Readers’ letters: Will we be remembered as the new appeasers?

Ukrainians hold a protest against the Russian invasion of Ukraine outside Downing Street

Certainly Russia’s conflict with Ukraine shows similarities with Hitler’s occupation of Czechoslovakia in 1938 which saw him break a solemn pledge he had made after the carving up of the Czech territory of Sudetenland – the appeasers’ “peace in our time” pledge.

Poet Louis MacNeice caught the sense of disillusion with appeasement which was the consequence of Hitler’s grab of Czechoslovakia: “Abandoned, forgotten, Czechoslovakia recedes into the darkness. Save my skin and damn my conscience.”

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The tide of public opinion turned against the appeasement policy which had been favored by the UK government. Historians wonder why it took so long for the UK to see through Hitler and his fascist allies. AJP Taylor wrote: “By treating the dictators as gentlemen they ceased to be gentlemen themselves.”

We have similar questions now. Why has the government accepted Russian money as funding from people close to Putin despite the murders of dissidents by the Russian government in our own neighborhoods? Why has the UK been the chosen outlet for Russian dirty money? Has Putin just changed his spots overnight or have we seen a steady erosion of international sovereign states by him previously?

The label “new appeasers” may yet be used by historians to describe the. role of our politicians in the potential failure of collective security in our time. A lot will depend on how transparently this government chooses to apply tough sanctions. The omens of the last few days do not inspire me with confidence.

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Ukraine-Russia crisis: West must build international opposition to Vladimir Puti…

If readers are wondering why the crisis in Ukraine has come about, they need to look no further than Munich. No, not the 1938 conference between Chamberlain and Hitler, but the Yalta 1945 version, which could be described as “Munich on steroids”.

That conference, which took place from 4-11 February, 1945, set the stage for not only the subsequent Cold War but probably the Third World War as well. The agreement there was between a complete terrorist, Joseph Stalin, a complete moral coward, Winston Churchill, and a complete idiot, Franklin D Roosevelt, who was recorded as writing that he could handle Stalin better than Churchill or any other British or American official.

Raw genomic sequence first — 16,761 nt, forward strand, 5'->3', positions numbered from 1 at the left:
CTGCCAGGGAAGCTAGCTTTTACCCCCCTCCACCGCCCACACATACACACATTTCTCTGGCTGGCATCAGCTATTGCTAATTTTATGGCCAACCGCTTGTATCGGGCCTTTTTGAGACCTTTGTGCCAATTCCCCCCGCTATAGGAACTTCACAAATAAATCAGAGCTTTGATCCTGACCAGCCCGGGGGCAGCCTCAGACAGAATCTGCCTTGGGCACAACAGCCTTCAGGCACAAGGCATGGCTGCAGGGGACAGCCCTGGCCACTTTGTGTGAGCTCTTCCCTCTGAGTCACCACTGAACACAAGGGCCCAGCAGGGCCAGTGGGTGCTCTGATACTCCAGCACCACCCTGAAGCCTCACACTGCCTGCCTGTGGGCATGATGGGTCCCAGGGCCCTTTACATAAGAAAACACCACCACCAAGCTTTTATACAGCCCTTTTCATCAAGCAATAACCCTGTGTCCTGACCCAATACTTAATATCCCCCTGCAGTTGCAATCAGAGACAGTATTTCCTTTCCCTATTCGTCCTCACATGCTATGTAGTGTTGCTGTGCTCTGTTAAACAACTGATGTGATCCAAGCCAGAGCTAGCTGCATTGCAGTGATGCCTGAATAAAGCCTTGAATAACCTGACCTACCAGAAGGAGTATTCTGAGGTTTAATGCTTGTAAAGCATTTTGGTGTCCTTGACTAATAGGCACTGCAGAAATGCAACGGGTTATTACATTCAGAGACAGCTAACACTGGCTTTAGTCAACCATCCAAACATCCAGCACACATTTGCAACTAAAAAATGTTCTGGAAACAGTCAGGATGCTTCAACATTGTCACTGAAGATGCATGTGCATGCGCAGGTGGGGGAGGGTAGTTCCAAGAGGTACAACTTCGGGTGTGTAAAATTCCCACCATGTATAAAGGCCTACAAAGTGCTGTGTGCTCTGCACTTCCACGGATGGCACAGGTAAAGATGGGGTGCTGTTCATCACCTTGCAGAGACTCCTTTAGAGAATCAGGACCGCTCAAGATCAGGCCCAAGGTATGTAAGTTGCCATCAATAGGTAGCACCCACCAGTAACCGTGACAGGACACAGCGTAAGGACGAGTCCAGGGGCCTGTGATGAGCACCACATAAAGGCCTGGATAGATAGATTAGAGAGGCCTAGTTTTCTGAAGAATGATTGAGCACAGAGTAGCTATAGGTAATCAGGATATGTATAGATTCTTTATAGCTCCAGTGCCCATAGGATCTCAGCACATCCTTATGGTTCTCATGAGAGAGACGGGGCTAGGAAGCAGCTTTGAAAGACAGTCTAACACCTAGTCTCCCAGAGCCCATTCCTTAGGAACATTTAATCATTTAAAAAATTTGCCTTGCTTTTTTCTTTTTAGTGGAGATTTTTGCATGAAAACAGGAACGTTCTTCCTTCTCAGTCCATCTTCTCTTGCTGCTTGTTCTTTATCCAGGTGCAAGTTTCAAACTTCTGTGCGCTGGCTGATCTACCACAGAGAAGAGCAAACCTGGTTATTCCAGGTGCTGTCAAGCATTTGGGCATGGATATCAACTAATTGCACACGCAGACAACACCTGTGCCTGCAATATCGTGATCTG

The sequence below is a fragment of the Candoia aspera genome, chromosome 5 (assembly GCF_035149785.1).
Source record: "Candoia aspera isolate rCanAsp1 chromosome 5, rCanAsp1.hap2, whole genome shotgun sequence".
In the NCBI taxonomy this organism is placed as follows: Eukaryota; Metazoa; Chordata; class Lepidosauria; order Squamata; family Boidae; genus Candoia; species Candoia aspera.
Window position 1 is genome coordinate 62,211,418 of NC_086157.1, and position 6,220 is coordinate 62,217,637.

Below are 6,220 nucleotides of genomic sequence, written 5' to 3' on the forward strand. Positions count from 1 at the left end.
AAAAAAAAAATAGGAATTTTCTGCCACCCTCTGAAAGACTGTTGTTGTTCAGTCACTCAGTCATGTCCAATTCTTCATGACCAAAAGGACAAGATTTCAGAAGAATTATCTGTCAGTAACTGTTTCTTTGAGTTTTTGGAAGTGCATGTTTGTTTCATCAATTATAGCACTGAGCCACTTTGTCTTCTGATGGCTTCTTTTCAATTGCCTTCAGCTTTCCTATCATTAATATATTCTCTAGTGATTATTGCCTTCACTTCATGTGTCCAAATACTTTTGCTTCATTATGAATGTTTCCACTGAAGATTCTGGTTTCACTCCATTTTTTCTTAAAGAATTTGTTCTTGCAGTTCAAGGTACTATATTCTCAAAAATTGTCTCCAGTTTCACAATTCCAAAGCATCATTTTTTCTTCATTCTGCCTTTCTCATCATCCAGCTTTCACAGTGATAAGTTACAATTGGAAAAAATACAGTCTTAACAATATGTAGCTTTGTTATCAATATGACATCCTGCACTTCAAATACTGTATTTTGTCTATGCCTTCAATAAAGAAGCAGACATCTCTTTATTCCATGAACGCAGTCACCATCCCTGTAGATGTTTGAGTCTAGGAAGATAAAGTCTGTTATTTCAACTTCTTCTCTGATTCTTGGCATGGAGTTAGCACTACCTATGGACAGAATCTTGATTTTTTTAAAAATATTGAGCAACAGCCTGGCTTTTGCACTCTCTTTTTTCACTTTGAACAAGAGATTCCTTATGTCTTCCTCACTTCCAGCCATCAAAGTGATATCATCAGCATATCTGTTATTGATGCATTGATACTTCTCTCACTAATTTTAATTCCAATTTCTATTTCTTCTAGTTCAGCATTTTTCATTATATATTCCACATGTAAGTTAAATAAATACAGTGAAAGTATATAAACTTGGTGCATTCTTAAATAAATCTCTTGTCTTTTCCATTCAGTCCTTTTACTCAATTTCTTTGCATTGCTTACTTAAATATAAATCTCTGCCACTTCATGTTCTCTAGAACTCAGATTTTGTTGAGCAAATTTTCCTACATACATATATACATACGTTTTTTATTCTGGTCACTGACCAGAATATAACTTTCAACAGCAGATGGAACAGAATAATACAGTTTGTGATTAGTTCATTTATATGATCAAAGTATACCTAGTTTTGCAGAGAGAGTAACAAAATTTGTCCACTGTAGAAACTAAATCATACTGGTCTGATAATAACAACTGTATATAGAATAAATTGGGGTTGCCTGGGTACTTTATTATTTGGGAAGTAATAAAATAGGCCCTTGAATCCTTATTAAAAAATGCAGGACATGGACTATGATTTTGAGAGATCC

This Sunday is the anniversary of Churchill’s speech to get a vote of confidence and ratification of the Yalta agreement in parliament. To parliament’s eternal disgrace, they gave it to him.

The war in Ukraine will be a total rerun of the Second World War, with the Ukrainians being egged on to fight just as the Poles were in 1939 with next to no help, only to be stabbed in the back by their “allies” after being sported, starved and having their country partitioned.

The questions we should all be asking, if we care about the future at all, are: Will the survivors of the invasion of Ukraine be given an “amnesty”, as the Poles were in 1941, and will Putin build a “Palace of Culture” ” in Kiev bigger than the one the Russians built in Warsaw?

H Belda, Penicuik, MIdlothian

Ghost hunters may be interested to learn that anyone visiting the American military cemetary in Hamm, Luxembourg at midnight may hear the disembodied voice of General George Patton call: “I told you schmucks what the Russians would do the moment we disarmed even if they gave up Communism, didn’t I?

Mark Boyle, Johnstone, Renfrewshire

UK government sanctions announced against Russia for its Ukraine incursion (Scotsman, 23 February) are laughably timid – asset freezes on five Russian banks and three rich Russians. The EU tougher ones announced, including the suspension of the Nordstream 2 gas pipeline.

The close ties between the Tory Party and Russian oligarchs, all friends of Putin, is well documented. Lyubov Chernukhin, the wife of a former Russian deputy finance minister, is a regular and generous donor, as is former arms dealer Alexander Temerko. We learned last week that Boris Johnson has allowed a billionaire advisory board, including Chernukhin, access to senior ministers and advisors during the pandemic.

The major role the City of London plays in laundering dirty money, much of it Russian, is also well documented.

And the UK government has refused to enforce its own anti-money laundering laws, allowing the dirty money to emerge “cleansed” usually by buying up London luxury property and architectural assets, turning London into a haven for organized crime.

The Tories are afraid to bite the hand that feeds it, that’s how deep the corruption runs.

And lest we forget, in 2014 David Cameron asked Putin for his help in stopping Scottish independence.